When Nintendo hits it out of the park, they tend to go all in — and that’s definitely been the case for the Nintendo Switch. The plucky little handheld hybrid that could has, after all, now comfortably eclipsed its esteemed SNES ancestor in sales numbers, and is the hottest must-have machine on the market today.
Cast your mind back to the system’s launch, though, and one thing that was often applauded when the machine came out was its interface. Crisp, clean, minimalistic and easy to navigate, the Nintendo Switch home menu keeps clutter at bay with a quiet yet playful elegance.
Of course, at the time of the console’s release, nobody had any complaints about this simplistic approach. Heck, we were all too busy foisting the machine at people as soon as we undocked it, shouting “Look at that! Look at iiiit!” or, indeed, pretending we didn’t want to see what the game cartridges tasted like. Some of us even spent time playing some actual games on the thing, too.
Nowadays, it’s a bit of a different tale. Rumblings are emerging — Switch users want themes for their home menus and fancy tech to run mightier games and all that other fun stuff. But for your humble writer here, well… there’s one nod to Nintendo’s handheld past that’d be a perfect fit for the Switch (because everything is apparently a perfect fit for the Switch these days), and it’s a nod so entirely missing in action I’m worried there’s something wrong with Nintendo’s neck.
The 3DS is a marvellous system — and one that, it’s easy to forget these days, wasn’t viewed with anywhere near as much consumer confidence when it first came out, compared to the Nintendo Switch and its near universal acclaim today.
Being the neat little fold-up box of tricks that it was, the Nintendo 3DS launched with a bevy of gizmos. The 3D stereoscopic gubbins was the star attraction, but actually fell by the wayside somewhat as the handheld’s lifespan continued, being supplanted in popularity by the other features of its design — StreetPass being one of them.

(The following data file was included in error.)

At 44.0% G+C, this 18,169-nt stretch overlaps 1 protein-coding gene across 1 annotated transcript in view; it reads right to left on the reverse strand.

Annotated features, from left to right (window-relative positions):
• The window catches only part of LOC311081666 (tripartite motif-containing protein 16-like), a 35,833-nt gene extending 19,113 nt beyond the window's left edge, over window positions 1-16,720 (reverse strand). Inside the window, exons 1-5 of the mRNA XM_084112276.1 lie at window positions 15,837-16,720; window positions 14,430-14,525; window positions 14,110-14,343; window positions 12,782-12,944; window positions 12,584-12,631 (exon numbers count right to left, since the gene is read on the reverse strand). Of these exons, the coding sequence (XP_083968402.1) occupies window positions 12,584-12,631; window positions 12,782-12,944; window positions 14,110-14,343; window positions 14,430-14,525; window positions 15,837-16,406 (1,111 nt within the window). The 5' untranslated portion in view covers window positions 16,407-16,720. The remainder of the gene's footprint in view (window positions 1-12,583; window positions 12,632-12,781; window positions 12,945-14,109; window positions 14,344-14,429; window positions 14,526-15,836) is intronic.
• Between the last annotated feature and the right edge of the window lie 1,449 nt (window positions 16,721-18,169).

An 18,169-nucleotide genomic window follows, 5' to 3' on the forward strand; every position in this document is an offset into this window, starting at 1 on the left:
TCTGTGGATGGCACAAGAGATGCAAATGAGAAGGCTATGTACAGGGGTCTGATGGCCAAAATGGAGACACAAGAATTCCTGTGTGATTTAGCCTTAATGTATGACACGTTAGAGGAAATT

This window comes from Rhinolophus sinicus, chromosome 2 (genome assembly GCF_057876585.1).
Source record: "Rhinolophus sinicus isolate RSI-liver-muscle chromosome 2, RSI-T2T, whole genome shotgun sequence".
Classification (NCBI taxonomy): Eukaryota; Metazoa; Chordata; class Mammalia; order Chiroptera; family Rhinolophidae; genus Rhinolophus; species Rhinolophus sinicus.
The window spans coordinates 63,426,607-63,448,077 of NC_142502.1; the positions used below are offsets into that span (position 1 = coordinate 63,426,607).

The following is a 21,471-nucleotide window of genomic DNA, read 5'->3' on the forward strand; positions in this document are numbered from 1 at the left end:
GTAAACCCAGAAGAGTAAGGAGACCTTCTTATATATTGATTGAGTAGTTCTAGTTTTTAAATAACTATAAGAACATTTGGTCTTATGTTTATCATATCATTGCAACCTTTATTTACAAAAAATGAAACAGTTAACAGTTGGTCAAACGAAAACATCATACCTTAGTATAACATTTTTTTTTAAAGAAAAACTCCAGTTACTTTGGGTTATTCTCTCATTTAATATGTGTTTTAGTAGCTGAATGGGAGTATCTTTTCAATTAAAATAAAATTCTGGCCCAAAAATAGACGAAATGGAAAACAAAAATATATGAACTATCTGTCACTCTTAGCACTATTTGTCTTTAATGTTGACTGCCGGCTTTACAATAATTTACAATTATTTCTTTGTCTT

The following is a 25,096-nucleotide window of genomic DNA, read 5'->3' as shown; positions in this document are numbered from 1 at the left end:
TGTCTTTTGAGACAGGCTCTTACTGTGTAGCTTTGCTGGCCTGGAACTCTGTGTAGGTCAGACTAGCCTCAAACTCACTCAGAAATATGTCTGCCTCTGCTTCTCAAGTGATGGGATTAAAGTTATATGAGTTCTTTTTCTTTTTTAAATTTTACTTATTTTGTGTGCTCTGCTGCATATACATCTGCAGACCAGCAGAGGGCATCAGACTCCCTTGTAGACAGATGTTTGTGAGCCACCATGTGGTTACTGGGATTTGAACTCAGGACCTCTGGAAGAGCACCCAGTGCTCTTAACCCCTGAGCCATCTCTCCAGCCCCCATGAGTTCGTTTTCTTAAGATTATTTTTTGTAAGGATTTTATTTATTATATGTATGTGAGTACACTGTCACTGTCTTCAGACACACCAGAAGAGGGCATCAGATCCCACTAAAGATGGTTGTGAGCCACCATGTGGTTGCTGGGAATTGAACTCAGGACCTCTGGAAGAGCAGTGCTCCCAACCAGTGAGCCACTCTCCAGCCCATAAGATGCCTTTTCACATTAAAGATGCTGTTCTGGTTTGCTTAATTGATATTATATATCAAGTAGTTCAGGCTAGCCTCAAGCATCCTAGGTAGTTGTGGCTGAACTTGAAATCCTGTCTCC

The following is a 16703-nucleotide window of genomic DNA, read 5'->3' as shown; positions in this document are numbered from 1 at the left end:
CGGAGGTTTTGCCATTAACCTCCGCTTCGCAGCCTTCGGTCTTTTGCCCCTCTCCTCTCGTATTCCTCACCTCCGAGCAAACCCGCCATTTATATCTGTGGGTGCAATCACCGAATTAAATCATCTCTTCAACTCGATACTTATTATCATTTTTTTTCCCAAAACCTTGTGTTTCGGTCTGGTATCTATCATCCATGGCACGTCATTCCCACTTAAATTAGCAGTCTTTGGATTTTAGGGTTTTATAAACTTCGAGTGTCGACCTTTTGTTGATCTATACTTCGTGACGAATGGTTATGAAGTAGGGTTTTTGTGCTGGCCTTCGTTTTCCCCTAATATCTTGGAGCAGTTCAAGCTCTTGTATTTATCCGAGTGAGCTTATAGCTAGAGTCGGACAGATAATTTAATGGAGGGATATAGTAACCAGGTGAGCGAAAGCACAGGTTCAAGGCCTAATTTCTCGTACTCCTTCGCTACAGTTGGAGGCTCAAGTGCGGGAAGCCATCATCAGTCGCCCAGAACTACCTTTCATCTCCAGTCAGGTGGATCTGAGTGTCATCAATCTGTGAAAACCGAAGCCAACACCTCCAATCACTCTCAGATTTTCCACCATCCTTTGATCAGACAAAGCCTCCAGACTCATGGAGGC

Why StreetPass wasn’t supposed to work, but did
StreetPass was the means by which two Nintendo 3DS consoles that were within wireless range of one another among groups of passing strangers could interact.
It sounds rather ruddy insidious when I put it like that, doesn’t it? Especially in today’s world. The very notion is so ripe with unprotected, harvestable advertising data potential you can practically hear Zuckerberg making a peckish little squeak from here. Hands rubbing together with the sordid scritch of sandpaper. An aide arrives to dab the desirous spittle forming in a glinting, pregnant globule at the corner of his lips.
It is possible that I am getting distracted.
StreetPass had its roots in older DS games in Japan, a handheld console generation beforehand.
The point is, StreetPass was ingenious, enabling you and fellow gamers, unknown in the crowds around you, to swap goodies, trinkets, Mii anecdotes, Mario Kart ghost data, armies to take over kingdoms, ghost hunters to tackle towers of spooky doom, you name it. There were as many ingenious ways of using StreetPass as there were people using it and games compatible with it.
StreetPass had its roots in older DS games in Japan, a handheld console generation beforehand. More specifically, it was Square Enix’s Dragon Quest IX — the first handheld-only mainline instalment in a franchise so overwhelmingly popular in Japan that just trying to tabulate its multifarious levels of appeal makes my teeth itch — that really helped the idea of anonymously exchanging game data, hints and characters with passersby gain a foothold.
Of course, in one of the most densely populated, technologically ubiquitous countries on the planet, the implementation of StreetPass precursor “Tag Mode” by Square Enix in Dragon Quest IX was pretty much a guaranteed success. Characters and dungeon maps within the game world were swapped on the fly thousands of times a day by the ever-moving populace, and the proof of concept for an anonymous system by which players could unlock new things to do in their games without directly interacting or interrupting their day proved overwhelmingly popular and appreciated.